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Tag: irritability


Dr. Ellen Leibenluft on the Warning Signs of Childhood Bipolar Spectrum Disorder

Bipolar Spectrum Disorder is rare among children. But for parents who may have concerns about their youngster’s behavior, Dr. Ellen Leibenluft talks about possible warning signs. Dr. Leibenluft is Senior Investigator and Chief of the Bipolar Spectrum Disorder Section at the National Institute of Mental Health.

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The Balanced Mind Parent Network Expert Chat with Ellen Leibenluft, M.D., of NIMH

Nanci - The Balanced Mind Parent Network 
I'm very pleased to introduce our guest expert today, Dr. Ellen Leibenluft. Dr. Leibenluft received her B.A. from Yale University in 1974 and an M.D. from Stanford University in 1978. After completing residency training at Georgetown University Hospital, she served on the faculty there as director of the psychiatric inpatient unit and day hospital. She then came to the NIMH, where she conducted research on bipolar disorder. In particular, her publications focus on rapid cycling bipolar disorder (a severe form of the illness) and on the role of the sleep-wake cycle in the illness. She has also written and spoken widely on gender differences in the prevalence and symptomatology of mood disorders. She is now actively involved in research on bipolar disorder in children and adolescents, with a particular emphasis on differences between children and adults in the presentation of the illness; neural mechanisms underlying the symptoms of the illness; and the development of new treatment strategies for early-onset bipolar disorder.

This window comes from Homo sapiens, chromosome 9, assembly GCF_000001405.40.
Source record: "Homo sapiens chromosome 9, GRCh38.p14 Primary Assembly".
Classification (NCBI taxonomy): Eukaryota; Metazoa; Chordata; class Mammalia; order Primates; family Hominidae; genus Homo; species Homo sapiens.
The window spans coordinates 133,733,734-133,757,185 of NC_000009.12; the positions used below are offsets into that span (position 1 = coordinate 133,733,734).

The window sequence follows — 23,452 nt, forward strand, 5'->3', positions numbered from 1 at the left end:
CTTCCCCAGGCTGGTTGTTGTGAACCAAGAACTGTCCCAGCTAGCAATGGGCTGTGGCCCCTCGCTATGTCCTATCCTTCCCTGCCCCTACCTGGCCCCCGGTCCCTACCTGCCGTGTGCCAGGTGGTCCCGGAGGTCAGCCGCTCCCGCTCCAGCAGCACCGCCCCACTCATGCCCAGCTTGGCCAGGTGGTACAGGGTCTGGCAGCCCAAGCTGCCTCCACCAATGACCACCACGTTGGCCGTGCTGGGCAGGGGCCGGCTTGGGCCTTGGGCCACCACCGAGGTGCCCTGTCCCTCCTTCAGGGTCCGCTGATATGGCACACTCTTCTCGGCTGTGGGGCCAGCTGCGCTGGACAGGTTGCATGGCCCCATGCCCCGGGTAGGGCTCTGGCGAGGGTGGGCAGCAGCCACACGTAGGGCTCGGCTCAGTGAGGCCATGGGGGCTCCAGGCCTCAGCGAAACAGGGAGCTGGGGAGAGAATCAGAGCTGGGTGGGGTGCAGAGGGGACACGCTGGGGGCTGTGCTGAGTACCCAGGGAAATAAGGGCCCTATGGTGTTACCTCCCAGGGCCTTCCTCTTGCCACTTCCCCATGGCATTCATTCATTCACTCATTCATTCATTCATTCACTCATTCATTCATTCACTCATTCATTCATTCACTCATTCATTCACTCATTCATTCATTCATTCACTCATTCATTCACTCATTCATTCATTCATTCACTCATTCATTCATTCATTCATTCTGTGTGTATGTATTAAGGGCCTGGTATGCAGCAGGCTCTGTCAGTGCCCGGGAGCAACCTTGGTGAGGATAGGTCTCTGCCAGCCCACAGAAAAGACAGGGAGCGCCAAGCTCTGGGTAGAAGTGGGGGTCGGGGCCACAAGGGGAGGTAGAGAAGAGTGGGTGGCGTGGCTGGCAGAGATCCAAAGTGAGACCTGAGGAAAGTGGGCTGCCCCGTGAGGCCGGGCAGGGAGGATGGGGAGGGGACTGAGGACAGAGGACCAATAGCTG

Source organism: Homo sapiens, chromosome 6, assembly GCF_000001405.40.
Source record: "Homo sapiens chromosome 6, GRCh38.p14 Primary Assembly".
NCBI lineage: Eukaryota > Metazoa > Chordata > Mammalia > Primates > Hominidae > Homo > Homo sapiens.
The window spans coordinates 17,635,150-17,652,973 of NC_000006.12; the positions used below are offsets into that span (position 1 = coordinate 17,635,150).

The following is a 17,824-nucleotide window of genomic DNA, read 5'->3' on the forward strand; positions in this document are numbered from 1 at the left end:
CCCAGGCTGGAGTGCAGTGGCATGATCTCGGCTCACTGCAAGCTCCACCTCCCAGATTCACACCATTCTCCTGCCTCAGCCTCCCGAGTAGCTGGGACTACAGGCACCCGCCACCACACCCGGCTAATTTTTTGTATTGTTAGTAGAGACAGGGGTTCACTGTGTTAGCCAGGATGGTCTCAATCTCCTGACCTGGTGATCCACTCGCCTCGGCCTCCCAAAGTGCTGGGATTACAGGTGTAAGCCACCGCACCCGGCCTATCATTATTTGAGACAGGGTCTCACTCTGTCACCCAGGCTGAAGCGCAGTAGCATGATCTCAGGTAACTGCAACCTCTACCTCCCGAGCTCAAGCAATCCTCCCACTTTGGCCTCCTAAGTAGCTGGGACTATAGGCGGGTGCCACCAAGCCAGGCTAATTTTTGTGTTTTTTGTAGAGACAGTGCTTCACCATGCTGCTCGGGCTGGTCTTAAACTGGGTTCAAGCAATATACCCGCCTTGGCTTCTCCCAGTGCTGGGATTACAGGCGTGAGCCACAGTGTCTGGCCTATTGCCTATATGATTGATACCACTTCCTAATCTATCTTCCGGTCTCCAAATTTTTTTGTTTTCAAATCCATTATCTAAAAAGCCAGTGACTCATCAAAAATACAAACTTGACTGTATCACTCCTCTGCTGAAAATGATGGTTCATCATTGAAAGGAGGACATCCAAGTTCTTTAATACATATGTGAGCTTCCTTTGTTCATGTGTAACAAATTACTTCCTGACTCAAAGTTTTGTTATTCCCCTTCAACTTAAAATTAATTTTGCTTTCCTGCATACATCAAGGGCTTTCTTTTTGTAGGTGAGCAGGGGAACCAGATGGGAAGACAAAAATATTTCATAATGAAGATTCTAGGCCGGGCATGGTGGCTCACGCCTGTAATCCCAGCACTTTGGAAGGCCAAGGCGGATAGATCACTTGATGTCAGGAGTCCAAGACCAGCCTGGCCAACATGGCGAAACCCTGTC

Nanci - The Balanced Mind Parent Network 
Dr. Leibenluft, would you like to start out by talking about the research that you are doing with the NIMH?

Dr. Ellen Leibenluft

First, I want to say that it’s a pleasure to be here "chatting" with you all. Our research is focused on the brain mechanisms that underlie bipolar disorder in children, and also very severe irritability. We hope that these studies will move us closer to better treatments and even prevention of the illness. We are also interested in children with have a sibling or parent with bipolar disorder, and therefore are at risk for the illness. 

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